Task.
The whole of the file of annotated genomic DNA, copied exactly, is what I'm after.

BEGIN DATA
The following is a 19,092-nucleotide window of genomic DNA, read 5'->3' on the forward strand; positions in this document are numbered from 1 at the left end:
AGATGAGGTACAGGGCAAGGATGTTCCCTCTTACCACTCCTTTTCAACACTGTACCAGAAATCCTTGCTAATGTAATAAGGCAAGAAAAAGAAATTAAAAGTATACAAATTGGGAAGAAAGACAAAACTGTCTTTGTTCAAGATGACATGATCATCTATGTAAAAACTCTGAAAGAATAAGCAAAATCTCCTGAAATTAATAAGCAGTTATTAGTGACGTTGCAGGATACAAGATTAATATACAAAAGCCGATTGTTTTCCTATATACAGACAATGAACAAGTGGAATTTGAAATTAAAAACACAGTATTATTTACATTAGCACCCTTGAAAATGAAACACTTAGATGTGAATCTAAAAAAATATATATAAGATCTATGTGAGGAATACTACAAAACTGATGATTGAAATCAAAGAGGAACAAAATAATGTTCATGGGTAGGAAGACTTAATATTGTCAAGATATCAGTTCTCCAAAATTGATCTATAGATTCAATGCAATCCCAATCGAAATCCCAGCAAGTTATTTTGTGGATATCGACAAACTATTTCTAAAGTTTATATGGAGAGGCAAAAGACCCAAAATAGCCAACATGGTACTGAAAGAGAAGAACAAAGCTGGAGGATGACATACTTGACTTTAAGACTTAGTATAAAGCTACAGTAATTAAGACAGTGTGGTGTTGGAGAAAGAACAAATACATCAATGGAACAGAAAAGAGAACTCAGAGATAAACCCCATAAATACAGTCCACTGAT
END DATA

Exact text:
The following is a 19,092-nucleotide window of genomic DNA, read 5'->3' on the forward strand; positions in this document are numbered from 1 at the left end:
AGATGAGGTACAGGGCAAGGATGTTCCCTCTTACCACTCCTTTTCAACACTGTACCAGAAATCCTTGCTAATGTAATAAGGCAAGAAAAAGAAATTAAAAGTATACAAATTGGGAAGAAAGACAAAACTGTCTTTGTTCAAGATGACATGATCATCTATGTAAAAACTCTGAAAGAATAAGCAAAATCTCCTGAAATTAATAAGCAGTTATTAGTGACGTTGCAGGATACAAGATTAATATACAAAAGCCGATTGTTTTCCTATATACAGACAATGAACAAGTGGAATTTGAAATTAAAAACACAGTATTATTTACATTAGCACCCTTGAAAATGAAACACTTAGATGTGAATCTAAAAAAATATATATAAGATCTATGTGAGGAATACTACAAAACTGATGATTGAAATCAAAGAGGAACAAAATAATGTTCATGGGTAGGAAGACTTAATATTGTCAAGATATCAGTTCTCCAAAATTGATCTATAGATTCAATGCAATCCCAATCGAAATCCCAGCAAGTTATTTTGTGGATATCGACAAACTATTTCTAAAGTTTATATGGAGAGGCAAAAGACCCAAAATAGCCAACATGGTACTGAAAGAGAAGAACAAAGCTGGAGGATGACATACTTGACTTTAAGACTTAGTATAAAGCTACAGTAATTAAGACAGTGTGGTGTTGGAGAAAGAACAAATACATCAATGGAACAGAAAAGAGAACTCAGAGATAAACCCCATAAATACAGTCCACTGAT